"If you look at what really drives banks, it's making loans, and making good loans," Bove said. "If you make bad loans, you ruin it. In order to get more loans, you've got to get more customers. In order to get more customers, you've got to make more acquisitions."
A wider field of play
Bove expects to see M&T expand by pushing the borders of its territory, rather than just filling in markets it already serves. "These guys really know what they're doing." he said. "They're incredibly smart. They've set up a phenomenally good record. ... They're ready to go again."
During the time M&T had to sit out dealmaking, the bank modernized its compliance systems to meet regulators' expectations. Bove believes those upgrades bode well for M&T's future. "It put the company in place where it can make a sizable number of acquisitions from this point," he said.
Darren J. King, M&T's chief financial officer, said M&T has historically grown through a combination of organic growth and acquisitions. "When you're part of a consolidating industry, it's hard to imagine a world where you're not growing with some combination, so we expect that to be part of our playbook going forward, like it has been," King said at a Barclays Financial Services conference in New York City on Wednesday.
King said M&T's "field of play" has widened with business lines including mortgage servicing, wealth management and insurance that the bank could add to. But a deal still has to make good economic sense, he said.
"We're definitely pleased we're in a position to do something when others aren't, but there's always two parts to the transaction: a willing seller and a willing buyer," King said. "We've got the second half of that covered. Now we just need a willing seller."
What might future deals by M&T look like?
Wilcox noted that during the 1980s and 1990s, "there were a lot of banks out there that were not well managed or doing well. You could take over one of these poorly run operations and almost just by imposing your management structure, you could make that a going concern. You don't have as many of those around any more."
Since M&T has grown over the years, the bank might be more inclined to focus on larger deals than some of the smaller transactions it made in past years, given the time and resources the bank must pour into the process, Wilcox said.
Ultimately, an acquisition still has to make financial sense for M&T, in line with the bank's careful approach to extending its presence beyond its current territory. "They're not going to do a deal simply to get bigger," Wilcox said.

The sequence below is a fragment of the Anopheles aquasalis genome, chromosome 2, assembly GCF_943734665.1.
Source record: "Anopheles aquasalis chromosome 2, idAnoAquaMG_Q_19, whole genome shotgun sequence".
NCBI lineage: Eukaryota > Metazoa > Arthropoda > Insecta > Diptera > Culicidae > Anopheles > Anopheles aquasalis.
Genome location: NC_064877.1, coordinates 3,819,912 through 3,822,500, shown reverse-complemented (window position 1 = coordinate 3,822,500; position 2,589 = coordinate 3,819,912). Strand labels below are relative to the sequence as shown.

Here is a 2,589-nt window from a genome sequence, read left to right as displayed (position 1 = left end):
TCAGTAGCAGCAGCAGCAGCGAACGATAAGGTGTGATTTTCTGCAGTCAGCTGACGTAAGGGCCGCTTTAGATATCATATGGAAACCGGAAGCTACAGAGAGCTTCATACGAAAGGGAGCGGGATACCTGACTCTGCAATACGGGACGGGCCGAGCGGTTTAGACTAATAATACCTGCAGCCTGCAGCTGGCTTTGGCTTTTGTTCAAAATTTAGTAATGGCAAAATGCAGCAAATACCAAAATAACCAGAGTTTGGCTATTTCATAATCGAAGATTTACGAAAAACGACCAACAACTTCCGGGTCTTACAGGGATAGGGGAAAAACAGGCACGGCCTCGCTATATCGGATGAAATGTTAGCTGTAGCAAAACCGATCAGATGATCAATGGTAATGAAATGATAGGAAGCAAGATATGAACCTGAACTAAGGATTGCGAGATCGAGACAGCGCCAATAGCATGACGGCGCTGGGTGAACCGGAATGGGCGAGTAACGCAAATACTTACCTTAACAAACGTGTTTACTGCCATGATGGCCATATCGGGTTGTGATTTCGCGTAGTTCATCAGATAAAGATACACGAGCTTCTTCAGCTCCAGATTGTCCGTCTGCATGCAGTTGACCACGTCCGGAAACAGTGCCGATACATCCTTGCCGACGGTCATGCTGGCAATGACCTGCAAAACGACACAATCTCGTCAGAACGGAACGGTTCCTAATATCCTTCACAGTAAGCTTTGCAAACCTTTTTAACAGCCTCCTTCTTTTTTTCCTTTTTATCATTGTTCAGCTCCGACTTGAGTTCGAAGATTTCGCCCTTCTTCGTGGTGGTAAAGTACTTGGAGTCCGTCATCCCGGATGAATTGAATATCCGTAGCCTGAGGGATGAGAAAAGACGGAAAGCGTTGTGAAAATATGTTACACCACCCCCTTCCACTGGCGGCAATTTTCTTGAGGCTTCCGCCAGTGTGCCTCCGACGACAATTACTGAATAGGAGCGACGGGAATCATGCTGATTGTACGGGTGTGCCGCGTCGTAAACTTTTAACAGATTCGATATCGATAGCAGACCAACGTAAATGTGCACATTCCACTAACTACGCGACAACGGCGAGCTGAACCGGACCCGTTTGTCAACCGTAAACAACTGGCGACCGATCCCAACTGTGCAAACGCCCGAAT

Another factor to consider: other banks might also be in the market to buy, creating competition for deals M&T might want to make.
A recent American Banker story named 10 banks that investment bank KBW said could be potential takeover targets in the industry. One of them was New Jersey-based Investors Bancorp, which has $24 billion in assets and ranked just behind M&T in deposit market share in that state in 2016. (Another New Jersey-based bank named by KBW announced it was being sold just weeks after the story was published.)
Bove, in a commentary published by CNBC.com this summer, suggested banks have a need to make acquisitions, and that federal regulatory agencies are now led by people more accommodating of banks' interests. "All that is needed to start the rush is for someone to ring the bell," Bove wrote. "That someone is likely to be a new bank acquisition by BB&T." BB&T has expanded far beyond its home base of North Carolina, into states including Pennsylvania, Ohio and New Jersey.
Along with BB&T, Bove said he felt M&T, KeyCorp, Citizens Financial, Fifth Third, PNC Financial, SunTrust and U.S. Bancorp "would prefer to make acquisitions."
M&T's branch network has grown far beyond its upstate New York roots. It extends as far south as Virginia, into the Richmond area. East of New York State, M&T has branches in Connecticut, but only at the western end of the state. It has branches spread across central and eastern Pennsylvania. There is potential to expand in multiple directions.
After years of waiting, M&T can once again consider making deals. But the bank has not indicated it plans to go on a buying spree. As Gold said in late July: "We won’t do anything unless it enhances our ability to create value for our customers and our shareholders.”